Salient. An Organ of Student Opinion at Victoria College, Wellington, N.Z. Vol. 1, No. 2. March 16, 1938
The Competitive University
The Competitive University
In an age in which the most urgent need in all human activity is co-operation, it is surprising that the University should still lay chief stress and emphasis on the individualistic attributes of originality and indepentdence. Yet perhaps this need not surprise us, for it is but the natural outcome of an individualist conception of society and laissez-faire economics.
The haphazard and unco-ordinated thesis-writing of the University that we know—held together, it may he by no more significant link than the impress of a teacher common to all the authors—is eloquent evidence or the way the university tends. To quality personally is the aim. Competition is the keynote, and the more a man can absorb the work of his fellows and erect thereon, unaided and alone, his solitary and exclusive contribution, the more highly he is praised. The unusual or unique derives from this competitive atmosphere a fanciful and unreal value. Research reaches ever higher peaks of comic puerility, so long as the quest for individual newness or topic be fulfilled.
In the realms of the sciences these strange pursuits have, indeed, richly repaid their devotees; and within this field the method may well be defended and deemed justified by its fruits. But life is not wholly—not even mainly—a question of scientific research. The need for original and Independent thinking is limited: for co-operative effort, universal. The Individualist drive to "independent" thought has quite outrun the emphasis on capacity for co-operative co-ordination. Yet in an age blighted by the chaotic legacy of laissez-faire and private enterprise, co-operation of some sort is clearly the essential instrument of change. For the academes, no doubt, cut off as they are by the very fog of their mental vapourings from a vision more extensive than the precincts of their own labours, individualism may yet be the summum bonum.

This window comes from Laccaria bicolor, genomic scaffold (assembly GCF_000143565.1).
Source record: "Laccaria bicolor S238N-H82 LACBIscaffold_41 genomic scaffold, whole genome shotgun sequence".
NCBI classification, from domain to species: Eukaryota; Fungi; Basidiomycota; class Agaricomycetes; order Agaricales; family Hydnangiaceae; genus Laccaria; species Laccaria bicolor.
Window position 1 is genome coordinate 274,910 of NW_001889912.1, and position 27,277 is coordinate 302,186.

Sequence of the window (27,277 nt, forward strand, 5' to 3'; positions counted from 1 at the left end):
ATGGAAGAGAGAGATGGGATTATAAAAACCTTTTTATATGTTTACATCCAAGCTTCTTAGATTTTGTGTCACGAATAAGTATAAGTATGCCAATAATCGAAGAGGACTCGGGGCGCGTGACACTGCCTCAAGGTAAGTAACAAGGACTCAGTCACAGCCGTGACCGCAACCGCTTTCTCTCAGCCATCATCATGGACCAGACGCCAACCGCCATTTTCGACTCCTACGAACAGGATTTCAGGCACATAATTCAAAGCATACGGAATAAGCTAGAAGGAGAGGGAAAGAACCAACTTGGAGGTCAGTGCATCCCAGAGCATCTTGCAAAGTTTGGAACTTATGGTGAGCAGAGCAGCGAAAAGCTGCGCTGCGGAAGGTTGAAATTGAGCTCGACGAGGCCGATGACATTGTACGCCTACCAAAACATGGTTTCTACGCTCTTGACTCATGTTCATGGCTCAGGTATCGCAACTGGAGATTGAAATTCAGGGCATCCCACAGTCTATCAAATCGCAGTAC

The World Outside.
But for the less befogged, co-operation remains not merely the keynote to further advance, but the pivot upon which turns the very subsistence of the society we know. Through the distorting windows of the examination house. It is all too easy to see an ill-proportioned landscape.
Utopian, of course, it would be to imagine that the educational organisation of society could be completely independent of that society in the aims and ideals activating its functioning. But just as some lag between the theoretical and the practical is inevitable, so we may hope that education may see far enough ahead to direct the change of social patterns. To foster the co-operative rather than the competitive would involve perhaps as fundamental a change in the University of to-day as can well be conceived. But it would mean that the University would be contributing more vividly and pregnantly towards moulding the shape of things to come.
The homely Illustration of local University affairs may add point. The chaotically individualistic state of Weir House occupancy should be a warning and a sign. The pathetic attempts at co-ordination in everyday student affairs are notorious. From the selective silting of secondary schools (symphonic sibilants!) come students trained to strive as teams on the field—and as Crusoes in the class-room. For such the University is hungry; to them it extends an eager but clammy hand. A few short years, and they will leave its halls, thinking atomically, acting atomically—welcome (or superfluous) cogs, ready for their place in an atomic society.
The result is observable in the activities of tory as of radical organisations, though in capitalist society the tories have the more formidable task. Given a competitive market, genuine co-operation of exploiters is an economic absurdity. On the other hand, the workers can co-operate. Yet, despite the familiar exhortation, workers of the world do not unite. This they will see no occasion to do until they are convinced of the identity of their case and cause. Yet in their potential unity—little threatened by the isolationist influences of the University—lies their true hope and the promise of a co-operative age.